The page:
Fintan O’Toole is a celebrated Irish Times columnist whose pronouncements on Britain’s decision to leave the European Union are divisive even by the standards of the UK’s own Brexit dialogue.

For those who don’t follow his strictures, the following headlines on some of his more recent pieces will provide a flavour of the man:

“Boris has destroyed what is left of UK’s credibility”

“For the first time since 1171, Ireland is more powerful than Britain”

“British politics this week like the mad scenes in King Lear”

“Welcome to the United Kingdom of Absurdistan”

O’Toole enjoys considerable prestige in Dublin, where his reputation is that of a public intellectual and man of letters as much as controversialist. But he is also widely read in Northern Ireland, where the respect he is accorded by Remainers is mirrored almost exactly by the contempt he induces in Leavers and loyalists. But just as significant is the influence he wields in the United States, where, in addition to the learned essays he writes for the New York Review of Books, he is a regular contributor on radio and television, increasingly on the politics of Brexit.

Never mind Brussels. When O’Toole ridicules Britain and warns of the dire consequences for Ireland of a hard or No-Deal Brexit, Washington is listening.

In his latest column, published in the Irish Times on Tuesday under the snappy headline, “Tories must grasp the profound stupidity of their approach to the North”, the punditry is preceded by a reference to Theresa May’s original 2017 Brexit plan, which recognised that Northern Ireland’s “particular circumstances” presented “a range of particular challenges” to be taken into account when negotiating with Brussels. Also recalled is a letter signed jointly by the DUP leader Arlene Foster and the late Martin McGuinness of Sinn Fein two months after the EU referendum in which they stressed that Northern Ireland was “unique” and demanded of the prime minister that she be aware of the “unique aspects of negotiations that arise from the Border”.

And so to the meat of this latest polemic.

“But the result of the 2017 election created a toxic collusion in which the DUP, drunk on the illusion of power, spun the fantasy that Brexit could be exactly the same for Northern Ireland as for Somerset or Warwickshire, and May (against her better judgement) indulged it. Out went “particular” and “unique”; in came “exactly the same”. More than two years have been wasted on the pursuit of a proposition that both the British government and the DUP knew to be unreal. But in the manual of Brexit for slow learners, the last chapter of this volume was always going to be the same as the first: go back to the plain truth that Northern Ireland is unique and that, if it really has to endure Brexit, it must have a bespoke version. Its Brexit suit cannot be off the peg – it must be made to measure.”

Today, with Brexit in the balance and the DUP considering its position, O’Toole has surely hit the nail on the head. The DUP is not the same thing as Northern Ireland, and Northern Ireland is not the same as Somerset or Warwickshire. Half the electorate votes for Sinn Fein and Remain won the referendum in NI by 56 per cent to 44 per cent. If Boris Johnson genuinely hopes to conclude a deal with the EU, he has to accept that Northern Ireland must remain, in essence, within the European Customs Union, keeping the border open, ensuring frictionless trade and denying the IRA and loyalist paramilitaries the excuse to revive the armed struggle.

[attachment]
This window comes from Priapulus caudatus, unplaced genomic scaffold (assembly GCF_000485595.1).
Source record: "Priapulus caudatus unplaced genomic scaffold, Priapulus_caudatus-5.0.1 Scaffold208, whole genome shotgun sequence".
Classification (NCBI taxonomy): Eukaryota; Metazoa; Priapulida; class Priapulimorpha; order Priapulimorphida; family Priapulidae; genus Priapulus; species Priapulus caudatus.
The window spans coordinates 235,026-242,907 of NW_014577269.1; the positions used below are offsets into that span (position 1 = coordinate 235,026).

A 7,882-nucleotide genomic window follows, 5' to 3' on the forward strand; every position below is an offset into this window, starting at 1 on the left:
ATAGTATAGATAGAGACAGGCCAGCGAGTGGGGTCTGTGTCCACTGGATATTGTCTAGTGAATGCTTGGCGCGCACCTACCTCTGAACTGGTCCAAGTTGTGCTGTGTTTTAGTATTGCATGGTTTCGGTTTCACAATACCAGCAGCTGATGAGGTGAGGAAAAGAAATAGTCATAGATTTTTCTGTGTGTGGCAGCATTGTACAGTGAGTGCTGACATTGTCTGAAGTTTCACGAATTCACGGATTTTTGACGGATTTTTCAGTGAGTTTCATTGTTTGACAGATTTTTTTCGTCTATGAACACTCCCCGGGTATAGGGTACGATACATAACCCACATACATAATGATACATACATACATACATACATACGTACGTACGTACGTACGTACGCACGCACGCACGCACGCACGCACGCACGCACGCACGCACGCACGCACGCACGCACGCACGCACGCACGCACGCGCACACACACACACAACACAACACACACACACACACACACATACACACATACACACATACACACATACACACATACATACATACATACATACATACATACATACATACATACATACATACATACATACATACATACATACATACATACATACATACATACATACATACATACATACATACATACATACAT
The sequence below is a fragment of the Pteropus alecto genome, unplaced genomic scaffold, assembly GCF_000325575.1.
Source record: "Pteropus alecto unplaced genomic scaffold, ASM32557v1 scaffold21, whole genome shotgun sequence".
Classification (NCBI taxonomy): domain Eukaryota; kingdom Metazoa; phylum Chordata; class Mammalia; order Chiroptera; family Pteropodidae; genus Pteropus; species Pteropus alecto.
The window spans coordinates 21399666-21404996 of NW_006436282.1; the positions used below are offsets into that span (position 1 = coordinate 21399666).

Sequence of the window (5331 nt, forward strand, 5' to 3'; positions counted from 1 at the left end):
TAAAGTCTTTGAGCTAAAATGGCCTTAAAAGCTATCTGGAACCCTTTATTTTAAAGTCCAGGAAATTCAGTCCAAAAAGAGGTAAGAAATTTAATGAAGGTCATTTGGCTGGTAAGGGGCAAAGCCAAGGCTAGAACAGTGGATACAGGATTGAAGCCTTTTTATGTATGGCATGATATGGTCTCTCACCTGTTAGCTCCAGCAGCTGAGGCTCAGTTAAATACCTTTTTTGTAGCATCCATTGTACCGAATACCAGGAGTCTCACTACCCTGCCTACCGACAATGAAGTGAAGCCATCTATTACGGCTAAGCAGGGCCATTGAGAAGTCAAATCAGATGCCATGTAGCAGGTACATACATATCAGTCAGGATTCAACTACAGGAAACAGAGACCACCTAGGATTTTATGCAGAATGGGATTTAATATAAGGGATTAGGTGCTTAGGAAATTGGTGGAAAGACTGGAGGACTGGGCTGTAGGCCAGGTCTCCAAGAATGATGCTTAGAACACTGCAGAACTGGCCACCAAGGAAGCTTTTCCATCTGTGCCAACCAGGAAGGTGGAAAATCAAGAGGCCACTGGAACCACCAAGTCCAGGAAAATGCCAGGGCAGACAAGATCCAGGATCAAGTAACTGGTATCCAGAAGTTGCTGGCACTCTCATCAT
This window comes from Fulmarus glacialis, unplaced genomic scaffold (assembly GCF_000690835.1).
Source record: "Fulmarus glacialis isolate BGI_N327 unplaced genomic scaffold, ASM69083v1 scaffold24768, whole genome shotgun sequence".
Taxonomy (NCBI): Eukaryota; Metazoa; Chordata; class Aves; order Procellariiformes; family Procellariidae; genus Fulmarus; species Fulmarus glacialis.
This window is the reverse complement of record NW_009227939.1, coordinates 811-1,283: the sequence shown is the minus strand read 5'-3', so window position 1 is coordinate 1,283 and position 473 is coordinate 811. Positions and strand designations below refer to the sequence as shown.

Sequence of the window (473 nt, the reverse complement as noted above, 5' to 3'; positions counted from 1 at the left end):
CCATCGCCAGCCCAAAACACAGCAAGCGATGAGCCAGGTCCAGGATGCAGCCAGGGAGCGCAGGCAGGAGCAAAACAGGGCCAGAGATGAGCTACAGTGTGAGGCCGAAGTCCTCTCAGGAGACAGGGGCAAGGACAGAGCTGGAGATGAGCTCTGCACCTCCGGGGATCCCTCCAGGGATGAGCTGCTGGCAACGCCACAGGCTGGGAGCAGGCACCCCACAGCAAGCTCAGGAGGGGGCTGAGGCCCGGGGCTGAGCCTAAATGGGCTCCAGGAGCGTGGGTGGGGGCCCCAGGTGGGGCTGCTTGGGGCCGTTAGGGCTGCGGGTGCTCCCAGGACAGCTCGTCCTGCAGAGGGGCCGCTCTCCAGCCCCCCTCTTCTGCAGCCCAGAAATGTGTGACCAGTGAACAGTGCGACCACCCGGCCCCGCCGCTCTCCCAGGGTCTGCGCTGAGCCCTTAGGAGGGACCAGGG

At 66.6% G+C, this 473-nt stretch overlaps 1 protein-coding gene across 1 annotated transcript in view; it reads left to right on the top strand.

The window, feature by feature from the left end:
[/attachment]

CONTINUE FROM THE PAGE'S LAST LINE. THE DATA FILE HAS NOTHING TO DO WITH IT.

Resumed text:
It is not as if close alignment with the EU lessens NI’s status as a province of the United Kingdom. As I argue in a chapter I wrote for Brexit and Northern Ireland – Bordering on Confusion? – published this month by Bite-Sized Books, Northern Ireland would still be governed by Westminster, to which it would elect 17 MPs.

“Pensions would stay the same, as would access to the NHS. London would continue to send its annual subvention to Belfast to keep the place running. Patriotic Ulstermen and women could still join Her Majesty’s armed forces. The Queen would carry on, happy and glorious, as head of state.​

“In the years to come, with the demographic alarm clock ticking away, it would be up to the rising generations in both communities to decide the long-term future. But that was always going to be the case.

“There would be an open border, exactly as there is today. Milk from the North could be processed in the South. Lorries wouldn’t be stopped or checked as they crossed from one jurisdiction into the other. There would be no tariffs. Goods and services would move freely … businesses in Northern Ireland, including the key farm sector, would enjoy the best of three worlds, British, Irish and European. Being EU-registered, companies would have automatic access to Continental markets … they would benefit, unlike England, from the ever-expanding range of EU trade deals with the wider world. If anything, the northern economy would flourish, enjoying advantages unobtainable elsewhere in the UK.

“Talk about cake and eat it!”

Now I could be wrong. It could be that a Brexit settlement along the lines said to be in prospect could result in Northern Ireland ending up negotiating its own Nixit from the UK and joining the Irish Republic. It could be that the mooted settlement would come to be seen as a stitch-up between the prime minister, the Taoiseach and Michel Barnier, with the DUP and the Unionists of Northern Ireland as the victims.

But what if it isn’t? What if the deal reflects no more than it says on the tin? And what if it enables Brexit?